If nothing else, the sudden and unprecedented success of companies such as Facebook, Uber and Tesla have turned 21st-century investors into a frothing mob, hungry for the next big thing that will revolutionise the world and generate absurd returns. Accompanying this hunger is an unprecedented level of risk-taking, which in turn goes a long way to explain how Theranos, a Silicon Valley company promising to revolutionise the blood testing industry with its Edison machine, became the darling of some of the smartest and most influential investors in the world. The only problem was that the technology didn’t work. Theranos founder Elizabeth Holmes, once recognised as the youngest self-made billionaire by no less than Forbes magazine, now faces fraud charges that could send her 20 years behind bars. Author Carreyrou, an investigative journalist for the Wall Street Journal, wrote the first article in 2015 prompting authorities to open investigations into Theranos. Bad Blood, which reads like a thriller, provides additional details in what can only be described as the anatomy of a fraud.

The Fourth Industrial Revolution by Klaus Schwab (RM74.95)
The Fourth Industrial Revolution, or Industry 4.0, is a phrase that quietly snuck into the business lexicon over the last few years after the author, Klaus Schwab, announced its imminent arrival in a 2015 article. Characterised as a technological revolution, Industry 4.0 is shorthand for the what Schwab describes as a fusing of the physical, digital and biological worlds. Schwab outlines the key technological megatrends at the heart of the revolution and predicts major impacts on the way we govern, do business, organise society and behave as individuals. Industry 4.0 will impact all disciplines, economies and industries at an unprecedented rate with significant consequence for the management of business and policy-making. Prophetic and important.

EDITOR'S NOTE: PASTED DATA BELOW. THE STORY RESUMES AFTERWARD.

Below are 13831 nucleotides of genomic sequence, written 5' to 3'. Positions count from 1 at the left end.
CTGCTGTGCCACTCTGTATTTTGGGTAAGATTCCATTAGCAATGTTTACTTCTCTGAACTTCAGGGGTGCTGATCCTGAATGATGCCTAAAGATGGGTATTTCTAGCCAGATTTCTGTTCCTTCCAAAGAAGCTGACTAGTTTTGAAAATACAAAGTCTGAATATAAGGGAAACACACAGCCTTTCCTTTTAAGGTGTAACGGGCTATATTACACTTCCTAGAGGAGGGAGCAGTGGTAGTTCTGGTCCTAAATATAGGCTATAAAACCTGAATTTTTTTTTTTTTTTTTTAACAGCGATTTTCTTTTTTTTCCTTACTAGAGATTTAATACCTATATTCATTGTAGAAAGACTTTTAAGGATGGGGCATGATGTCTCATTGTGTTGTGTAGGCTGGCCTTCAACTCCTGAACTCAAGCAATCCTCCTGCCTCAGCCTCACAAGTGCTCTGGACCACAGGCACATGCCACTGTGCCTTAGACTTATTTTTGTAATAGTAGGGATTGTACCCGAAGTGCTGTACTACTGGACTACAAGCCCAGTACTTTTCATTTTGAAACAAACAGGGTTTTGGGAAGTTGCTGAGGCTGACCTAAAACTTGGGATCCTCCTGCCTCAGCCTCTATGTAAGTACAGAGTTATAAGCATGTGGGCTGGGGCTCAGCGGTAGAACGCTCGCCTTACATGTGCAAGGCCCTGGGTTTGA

Hyper-Capitalism by Larry Gonick and Tim Kasser (RM69.90)
Google’s unofficial motto until 2018 was simply, “Don’t Be Evil” — it’s now a less eye-catching “Do the Right Thing”. Perhaps an acknowledgement that morality has no place in the business world, especially when a company is worth about US$750 billion, the move is an implicit nod to the maxim of business: leave right and wrong to the lawyers, but good and evil is a question for the philosophers. Hyper-Capitalism, a unique graphic novel exposing the roots of our modern economy, suggests that yes, there is good and evil in the business world, and no, we aren’t, on balance, on the good side of the equation. Drawing from contemporary research, Gonnick and Kasser describe and illustrate concepts (such as corporate power, free trade, privatisation, and deregulation) that are critical for understanding the world we live in, and movements (such as voluntary simplicity, sharing, alternatives to GDP, and protests) that have developed in response to the system. This book might not instruct you on how to become the top dog in your organisation, but it does reveal just how you might act in a slightly less evil way should you reach that point.

This article appears in the July 2019 issue of FireFlyz, the in-flight magazine of Firefly airlines.